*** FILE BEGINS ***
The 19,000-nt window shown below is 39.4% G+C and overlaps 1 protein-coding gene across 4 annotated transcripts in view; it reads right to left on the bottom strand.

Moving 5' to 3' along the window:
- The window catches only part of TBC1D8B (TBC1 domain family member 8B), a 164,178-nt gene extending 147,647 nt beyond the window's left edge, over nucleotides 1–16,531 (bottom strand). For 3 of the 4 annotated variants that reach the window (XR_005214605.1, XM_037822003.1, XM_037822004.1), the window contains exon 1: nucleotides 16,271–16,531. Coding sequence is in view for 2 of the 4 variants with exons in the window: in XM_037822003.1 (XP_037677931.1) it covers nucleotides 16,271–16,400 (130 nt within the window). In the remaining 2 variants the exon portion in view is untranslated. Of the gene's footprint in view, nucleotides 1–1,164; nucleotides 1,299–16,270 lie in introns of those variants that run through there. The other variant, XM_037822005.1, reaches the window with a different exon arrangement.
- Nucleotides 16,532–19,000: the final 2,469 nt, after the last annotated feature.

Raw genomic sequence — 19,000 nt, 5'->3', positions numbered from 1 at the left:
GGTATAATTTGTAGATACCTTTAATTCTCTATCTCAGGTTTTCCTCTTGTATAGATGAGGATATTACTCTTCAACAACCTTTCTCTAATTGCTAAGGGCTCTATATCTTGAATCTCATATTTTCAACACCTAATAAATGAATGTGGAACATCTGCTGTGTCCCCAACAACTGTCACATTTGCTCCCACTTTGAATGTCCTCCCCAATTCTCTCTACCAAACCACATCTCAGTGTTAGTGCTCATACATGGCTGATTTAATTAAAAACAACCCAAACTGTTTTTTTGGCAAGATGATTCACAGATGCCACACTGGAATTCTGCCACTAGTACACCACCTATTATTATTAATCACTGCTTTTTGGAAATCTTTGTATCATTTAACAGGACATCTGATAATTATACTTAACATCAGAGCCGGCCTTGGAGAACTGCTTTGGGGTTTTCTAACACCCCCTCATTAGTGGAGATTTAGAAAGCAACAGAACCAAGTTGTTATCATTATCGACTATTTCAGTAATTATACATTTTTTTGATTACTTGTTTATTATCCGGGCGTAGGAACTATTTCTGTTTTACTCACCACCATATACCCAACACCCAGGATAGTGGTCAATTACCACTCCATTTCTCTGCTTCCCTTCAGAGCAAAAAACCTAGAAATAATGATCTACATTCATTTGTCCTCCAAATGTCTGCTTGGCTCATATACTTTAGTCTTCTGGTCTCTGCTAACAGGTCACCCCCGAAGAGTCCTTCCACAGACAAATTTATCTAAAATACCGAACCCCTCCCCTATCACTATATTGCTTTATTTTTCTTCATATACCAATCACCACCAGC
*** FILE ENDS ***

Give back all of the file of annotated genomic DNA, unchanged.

The 19,000-nt window shown below is 39.4% G+C and overlaps 1 protein-coding gene across 4 annotated transcripts in view; it reads right to left on the bottom strand.

Moving 5' to 3' along the window:
- The window catches only part of TBC1D8B (TBC1 domain family member 8B), a 164,178-nt gene extending 147,647 nt beyond the window's left edge, over nucleotides 1–16,531 (bottom strand). For 3 of the 4 annotated variants that reach the window (XR_005214605.1, XM_037822003.1, XM_037822004.1), the window contains exon 1: nucleotides 16,271–16,531. Coding sequence is in view for 2 of the 4 variants with exons in the window: in XM_037822003.1 (XP_037677931.1) it covers nucleotides 16,271–16,400 (130 nt within the window). In the remaining 2 variants the exon portion in view is untranslated. Of the gene's footprint in view, nucleotides 1–1,164; nucleotides 1,299–16,270 lie in introns of those variants that run through there. The other variant, XM_037822005.1, reaches the window with a different exon arrangement.
- Nucleotides 16,532–19,000: the final 2,469 nt, after the last annotated feature.

Raw genomic sequence — 19,000 nt, 5'->3', positions numbered from 1 at the left:
GGTATAATTTGTAGATACCTTTAATTCTCTATCTCAGGTTTTCCTCTTGTATAGATGAGGATATTACTCTTCAACAACCTTTCTCTAATTGCTAAGGGCTCTATATCTTGAATCTCATATTTTCAACACCTAATAAATGAATGTGGAACATCTGCTGTGTCCCCAACAACTGTCACATTTGCTCCCACTTTGAATGTCCTCCCCAATTCTCTCTACCAAACCACATCTCAGTGTTAGTGCTCATACATGGCTGATTTAATTAAAAACAACCCAAACTGTTTTTTTGGCAAGATGATTCACAGATGCCACACTGGAATTCTGCCACTAGTACACCACCTATTATTATTAATCACTGCTTTTTGGAAATCTTTGTATCATTTAACAGGACATCTGATAATTATACTTAACATCAGAGCCGGCCTTGGAGAACTGCTTTGGGGTTTTCTAACACCCCCTCATTAGTGGAGATTTAGAAAGCAACAGAACCAAGTTGTTATCATTATCGACTATTTCAGTAATTATACATTTTTTTGATTACTTGTTTATTATCCGGGCGTAGGAACTATTTCTGTTTTACTCACCACCATATACCCAACACCCAGGATAGTGGTCAATTACCACTCCATTTCTCTGCTTCCCTTCAGAGCAAAAAACCTAGAAATAATGATCTACATTCATTTGTCCTCCAAATGTCTGCTTGGCTCATATACTTTAGTCTTCTGGTCTCTGCTAACAGGTCACCCCCGAAGAGTCCTTCCACAGACAAATTTATCTAAAATACCGAACCCCTCCCCTATCACTATATTGCTTTATTTTTCTTCATATACCAATCACCACCAGC